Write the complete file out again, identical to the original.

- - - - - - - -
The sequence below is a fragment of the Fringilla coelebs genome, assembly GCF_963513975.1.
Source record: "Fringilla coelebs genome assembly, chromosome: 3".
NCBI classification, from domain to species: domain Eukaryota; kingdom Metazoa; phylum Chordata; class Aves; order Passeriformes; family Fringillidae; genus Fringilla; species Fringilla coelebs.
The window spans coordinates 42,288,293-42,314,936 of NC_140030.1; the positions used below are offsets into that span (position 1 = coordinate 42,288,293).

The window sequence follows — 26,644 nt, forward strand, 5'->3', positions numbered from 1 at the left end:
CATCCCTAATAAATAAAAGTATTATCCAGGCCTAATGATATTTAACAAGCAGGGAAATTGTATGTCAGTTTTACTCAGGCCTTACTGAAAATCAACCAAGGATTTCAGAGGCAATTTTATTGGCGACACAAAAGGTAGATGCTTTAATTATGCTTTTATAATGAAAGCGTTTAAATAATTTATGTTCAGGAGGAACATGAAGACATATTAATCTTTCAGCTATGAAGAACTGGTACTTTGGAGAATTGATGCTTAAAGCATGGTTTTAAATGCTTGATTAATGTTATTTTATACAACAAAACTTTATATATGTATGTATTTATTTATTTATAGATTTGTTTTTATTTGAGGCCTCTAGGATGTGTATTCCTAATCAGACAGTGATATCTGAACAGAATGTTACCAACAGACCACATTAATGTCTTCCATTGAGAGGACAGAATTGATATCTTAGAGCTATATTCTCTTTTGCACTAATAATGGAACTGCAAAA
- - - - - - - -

The sequence below is a fragment of the Fringilla coelebs genome, assembly GCF_963513975.1.
Source record: "Fringilla coelebs genome assembly, chromosome: 3".
NCBI classification, from domain to species: domain Eukaryota; kingdom Metazoa; phylum Chordata; class Aves; order Passeriformes; family Fringillidae; genus Fringilla; species Fringilla coelebs.
The window spans coordinates 42,288,293-42,314,936 of NC_140030.1; the positions used below are offsets into that span (position 1 = coordinate 42,288,293).

The window sequence follows — 26,644 nt, forward strand, 5'->3', positions numbered from 1 at the left end:
CATCCCTAATAAATAAAAGTATTATCCAGGCCTAATGATATTTAACAAGCAGGGAAATTGTATGTCAGTTTTACTCAGGCCTTACTGAAAATCAACCAAGGATTTCAGAGGCAATTTTATTGGCGACACAAAAGGTAGATGCTTTAATTATGCTTTTATAATGAAAGCGTTTAAATAATTTATGTTCAGGAGGAACATGAAGACATATTAATCTTTCAGCTATGAAGAACTGGTACTTTGGAGAATTGATGCTTAAAGCATGGTTTTAAATGCTTGATTAATGTTATTTTATACAACAAAACTTTATATATGTATGTATTTATTTATTTATAGATTTGTTTTTATTTGAGGCCTCTAGGATGTGTATTCCTAATCAGACAGTGATATCTGAACAGAATGTTACCAACAGACCACATTAATGTCTTCCATTGAGAGGACAGAATTGATATCTTAGAGCTATATTCTCTTTTGCACTAATAATGGAACTGCAAAA